National September 11 Memorial Museum
completed in New York


News: a Snøhetta-designed pavilion marks the entrance to the memorial museum at the World Trade Centre site in New York, which will be inaugurated by US president Barack Obama tomorrow (+ slideshow).

Designed in memory of those killed during the September 11 terrorist attacks, the National September 11 Memorial Museum is the only building on the memorial plaza – the site of the destroyed World Trade Centre.

National September 11 Memorial Museum by Snohetta opens in New York

New York firm Davis Brody Bond located the museum beneath the surface of the plaza. It emerges above ground in only one place with Snøhetta's angular glass pavilion, located between the two memorial fountains designed by architect Michael Arad and landscape architect Peter Walker.

Conceived as "a bridge between two worlds", the faceted pavilion provides a entrance to the museum's subterranean exhibition spaces.

National September 11 Memorial Museum by Snohetta opens in New York

"Our desire is to allow visitors to find a place that is a naturally occurring threshold between the everyday life of the city and the uniquely spiritual quality of the memorial," explained architect and studio founder Craig Dykers.

"It is important that people physically engage with the building and feel that it helps lead them on to other areas of the site and other thoughts about their experiences there," he said.

National September 11 Memorial Museum by Snohetta opens in New York

The exterior of the pavilion comprises a mixture of transparent, reflective and striped surfaces, designed to encourage people to touch and gaze into the building, but also to mirror the changing seasons.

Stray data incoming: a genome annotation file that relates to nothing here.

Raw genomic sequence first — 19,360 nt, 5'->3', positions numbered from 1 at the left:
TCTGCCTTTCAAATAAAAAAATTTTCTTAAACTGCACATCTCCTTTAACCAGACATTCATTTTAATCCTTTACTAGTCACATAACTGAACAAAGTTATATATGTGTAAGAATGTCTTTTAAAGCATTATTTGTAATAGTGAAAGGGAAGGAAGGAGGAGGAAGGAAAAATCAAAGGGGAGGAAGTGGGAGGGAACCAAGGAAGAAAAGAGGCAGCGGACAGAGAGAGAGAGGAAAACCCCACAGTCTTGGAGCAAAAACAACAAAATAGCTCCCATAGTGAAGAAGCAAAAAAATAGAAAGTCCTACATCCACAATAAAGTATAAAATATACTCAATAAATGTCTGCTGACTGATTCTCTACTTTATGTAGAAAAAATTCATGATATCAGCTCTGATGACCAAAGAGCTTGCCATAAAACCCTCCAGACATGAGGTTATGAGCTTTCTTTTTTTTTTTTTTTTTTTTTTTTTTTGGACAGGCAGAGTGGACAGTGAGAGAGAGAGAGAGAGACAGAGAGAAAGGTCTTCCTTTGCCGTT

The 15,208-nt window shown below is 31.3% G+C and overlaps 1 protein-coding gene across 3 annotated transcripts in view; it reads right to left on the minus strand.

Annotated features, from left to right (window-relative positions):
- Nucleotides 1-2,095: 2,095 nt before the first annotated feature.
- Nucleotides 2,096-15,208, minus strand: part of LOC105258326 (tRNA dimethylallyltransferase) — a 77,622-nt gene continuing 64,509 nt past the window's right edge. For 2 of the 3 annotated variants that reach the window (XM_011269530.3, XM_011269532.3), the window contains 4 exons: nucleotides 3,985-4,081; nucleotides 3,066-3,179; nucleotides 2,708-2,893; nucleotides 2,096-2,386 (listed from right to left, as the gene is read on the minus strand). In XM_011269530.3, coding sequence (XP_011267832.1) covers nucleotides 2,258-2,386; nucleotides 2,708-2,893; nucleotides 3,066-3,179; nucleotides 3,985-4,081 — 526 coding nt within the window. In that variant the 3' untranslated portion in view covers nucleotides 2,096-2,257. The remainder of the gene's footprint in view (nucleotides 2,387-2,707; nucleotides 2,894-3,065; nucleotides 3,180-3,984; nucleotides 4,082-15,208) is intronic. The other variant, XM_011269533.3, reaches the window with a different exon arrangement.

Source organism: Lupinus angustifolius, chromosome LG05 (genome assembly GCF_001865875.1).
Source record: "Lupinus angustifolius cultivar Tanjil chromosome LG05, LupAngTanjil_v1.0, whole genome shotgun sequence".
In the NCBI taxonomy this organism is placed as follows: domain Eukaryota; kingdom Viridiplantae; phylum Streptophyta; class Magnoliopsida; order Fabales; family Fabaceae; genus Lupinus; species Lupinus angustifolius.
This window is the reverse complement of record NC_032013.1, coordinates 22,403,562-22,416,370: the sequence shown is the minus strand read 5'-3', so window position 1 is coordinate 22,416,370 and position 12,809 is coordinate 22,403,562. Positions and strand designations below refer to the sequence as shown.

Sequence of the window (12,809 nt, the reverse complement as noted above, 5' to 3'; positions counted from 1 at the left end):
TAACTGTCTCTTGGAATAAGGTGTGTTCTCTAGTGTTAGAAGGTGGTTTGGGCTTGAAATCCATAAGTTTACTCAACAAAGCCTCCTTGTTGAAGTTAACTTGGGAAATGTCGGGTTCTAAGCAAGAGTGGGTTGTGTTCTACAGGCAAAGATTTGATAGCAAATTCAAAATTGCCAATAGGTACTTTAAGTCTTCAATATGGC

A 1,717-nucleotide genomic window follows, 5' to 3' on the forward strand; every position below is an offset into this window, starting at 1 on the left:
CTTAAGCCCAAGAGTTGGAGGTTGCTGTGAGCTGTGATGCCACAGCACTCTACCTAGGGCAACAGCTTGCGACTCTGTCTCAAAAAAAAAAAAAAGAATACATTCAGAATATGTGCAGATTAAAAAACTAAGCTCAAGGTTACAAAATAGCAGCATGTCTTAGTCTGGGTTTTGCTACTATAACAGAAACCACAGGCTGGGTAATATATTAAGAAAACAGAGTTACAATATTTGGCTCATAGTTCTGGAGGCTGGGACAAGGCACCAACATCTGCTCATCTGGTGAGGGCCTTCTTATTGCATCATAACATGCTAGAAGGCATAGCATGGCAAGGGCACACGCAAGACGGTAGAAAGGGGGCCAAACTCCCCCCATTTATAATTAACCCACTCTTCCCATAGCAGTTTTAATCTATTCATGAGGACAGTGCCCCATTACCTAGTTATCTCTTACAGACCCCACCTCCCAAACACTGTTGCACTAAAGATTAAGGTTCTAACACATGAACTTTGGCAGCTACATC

Behind the glass, the architects have installed a pair of structural columns rescued from the remains of the twin towers.

National September 11 Memorial Museum by Snohetta opens in New York

The National September 11 Memorial Museum and Pavilion opens to the public on 21 May.

Photography is by Jeff Goldberg for Esto.

Here's a description of the design from Snøhetta:

National September 11 Memorial Museum & Pavilion

On May 15, 2014, President Obama will be present for the dedication of the National September 11 Memorial Museum & Pavilion at the World Trade Centre site. The pavilion and museum will open to the public for the first time on May 21, 2014.

National September 11 Memorial Museum by Snohetta opens in New York

In 2004, Snøhetta was commissioned to design the only building on the memorial plaza. In the years since, the program has changed several times, however it has remained a cultural facility dedicated to visitor comfort and orientation. The design for the building embodies a careful reaction to the horizontal character of the memorial plaza's design, while also providing the area with a lively organic form that allows the visitor to imagine the site and city in a broader sense.

Snøhetta's design approach has always been characterised by an exploration of context. The WTC Memorial site carries with it both the power of its history and a new hope for the future. It is a place that conveys the memories and dreams of people around the world who are affected by its presence without forgetting its intimate connection to the people of New York.

National September 11 Memorial Museum by Snohetta opens in New York

With its low, horizontal form and its uplifting geometry the pavilion acts as a bridge between two worlds - between the memorial and the museum, the above and below ground, the light and dark, between collective and individual experiences. Inclined, reflective and transparent surfaces encourage people to walk up close, touch and gaze into the building.